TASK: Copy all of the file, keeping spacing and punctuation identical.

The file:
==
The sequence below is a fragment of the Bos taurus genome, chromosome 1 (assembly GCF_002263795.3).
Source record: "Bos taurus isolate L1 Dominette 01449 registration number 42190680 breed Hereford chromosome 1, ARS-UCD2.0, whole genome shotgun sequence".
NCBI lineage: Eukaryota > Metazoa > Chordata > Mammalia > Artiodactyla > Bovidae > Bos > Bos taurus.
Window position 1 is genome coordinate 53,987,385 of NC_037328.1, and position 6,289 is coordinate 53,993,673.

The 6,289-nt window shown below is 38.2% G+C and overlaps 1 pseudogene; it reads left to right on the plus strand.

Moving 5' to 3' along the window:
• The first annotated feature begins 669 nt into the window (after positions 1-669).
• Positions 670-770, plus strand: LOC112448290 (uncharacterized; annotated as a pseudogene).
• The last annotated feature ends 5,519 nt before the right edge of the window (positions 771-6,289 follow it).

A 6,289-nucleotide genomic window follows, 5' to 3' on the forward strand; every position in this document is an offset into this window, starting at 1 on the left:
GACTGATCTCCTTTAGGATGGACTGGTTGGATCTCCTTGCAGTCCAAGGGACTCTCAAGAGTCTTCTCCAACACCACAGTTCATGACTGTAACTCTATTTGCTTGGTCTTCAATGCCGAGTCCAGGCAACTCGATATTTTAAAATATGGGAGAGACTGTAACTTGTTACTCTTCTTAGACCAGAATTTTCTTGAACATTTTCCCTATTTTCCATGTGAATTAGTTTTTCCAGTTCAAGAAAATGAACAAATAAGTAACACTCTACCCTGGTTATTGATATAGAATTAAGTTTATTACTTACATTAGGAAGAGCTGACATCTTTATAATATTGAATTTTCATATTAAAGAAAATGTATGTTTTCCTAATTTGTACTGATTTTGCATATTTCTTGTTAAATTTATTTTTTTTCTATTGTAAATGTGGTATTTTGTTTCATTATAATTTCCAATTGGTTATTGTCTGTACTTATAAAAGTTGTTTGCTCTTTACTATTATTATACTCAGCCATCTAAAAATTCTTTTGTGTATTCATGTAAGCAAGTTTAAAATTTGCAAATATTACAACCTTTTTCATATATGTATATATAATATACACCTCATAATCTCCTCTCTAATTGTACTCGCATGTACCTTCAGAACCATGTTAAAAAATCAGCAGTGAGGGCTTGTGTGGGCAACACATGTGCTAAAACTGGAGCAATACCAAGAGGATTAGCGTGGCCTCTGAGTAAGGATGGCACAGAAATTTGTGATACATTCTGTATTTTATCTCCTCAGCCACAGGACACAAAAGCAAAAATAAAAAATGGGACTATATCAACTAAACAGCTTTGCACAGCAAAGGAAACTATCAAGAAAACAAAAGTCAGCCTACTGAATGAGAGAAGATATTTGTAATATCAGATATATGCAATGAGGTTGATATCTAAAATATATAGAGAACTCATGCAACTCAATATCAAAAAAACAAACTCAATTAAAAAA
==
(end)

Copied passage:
The sequence below is a fragment of the Bos taurus genome, chromosome 1 (assembly GCF_002263795.3).
Source record: "Bos taurus isolate L1 Dominette 01449 registration number 42190680 breed Hereford chromosome 1, ARS-UCD2.0, whole genome shotgun sequence".
NCBI lineage: Eukaryota > Metazoa > Chordata > Mammalia > Artiodactyla > Bovidae > Bos > Bos taurus.
Window position 1 is genome coordinate 53,987,385 of NC_037328.1, and position 6,289 is coordinate 53,993,673.

The 6,289-nt window shown below is 38.2% G+C and overlaps 1 pseudogene; it reads left to right on the plus strand.

Moving 5' to 3' along the window:
• The first annotated feature begins 669 nt into the window (after positions 1-669).
• Positions 670-770, plus strand: LOC112448290 (uncharacterized; annotated as a pseudogene).
• The last annotated feature ends 5,519 nt before the right edge of the window (positions 771-6,289 follow it).

A 6,289-nucleotide genomic window follows, 5' to 3' on the forward strand; every position in this document is an offset into this window, starting at 1 on the left:
GACTGATCTCCTTTAGGATGGACTGGTTGGATCTCCTTGCAGTCCAAGGGACTCTCAAGAGTCTTCTCCAACACCACAGTTCATGACTGTAACTCTATTTGCTTGGTCTTCAATGCCGAGTCCAGGCAACTCGATATTTTAAAATATGGGAGAGACTGTAACTTGTTACTCTTCTTAGACCAGAATTTTCTTGAACATTTTCCCTATTTTCCATGTGAATTAGTTTTTCCAGTTCAAGAAAATGAACAAATAAGTAACACTCTACCCTGGTTATTGATATAGAATTAAGTTTATTACTTACATTAGGAAGAGCTGACATCTTTATAATATTGAATTTTCATATTAAAGAAAATGTATGTTTTCCTAATTTGTACTGATTTTGCATATTTCTTGTTAAATTTATTTTTTTTCTATTGTAAATGTGGTATTTTGTTTCATTATAATTTCCAATTGGTTATTGTCTGTACTTATAAAAGTTGTTTGCTCTTTACTATTATTATACTCAGCCATCTAAAAATTCTTTTGTGTATTCATGTAAGCAAGTTTAAAATTTGCAAATATTACAACCTTTTTCATATATGTATATATAATATACACCTCATAATCTCCTCTCTAATTGTACTCGCATGTACCTTCAGAACCATGTTAAAAAATCAGCAGTGAGGGCTTGTGTGGGCAACACATGTGCTAAAACTGGAGCAATACCAAGAGGATTAGCGTGGCCTCTGAGTAAGGATGGCACAGAAATTTGTGATACATTCTGTATTTTATCTCCTCAGCCACAGGACACAAAAGCAAAAATAAAAAATGGGACTATATCAACTAAACAGCTTTGCACAGCAAAGGAAACTATCAAGAAAACAAAAGTCAGCCTACTGAATGAGAGAAGATATTTGTAATATCAGATATATGCAATGAGGTTGATATCTAAAATATATAGAGAACTCATGCAACTCAATATCAAAAAAACAAACTCAATTAAAAAA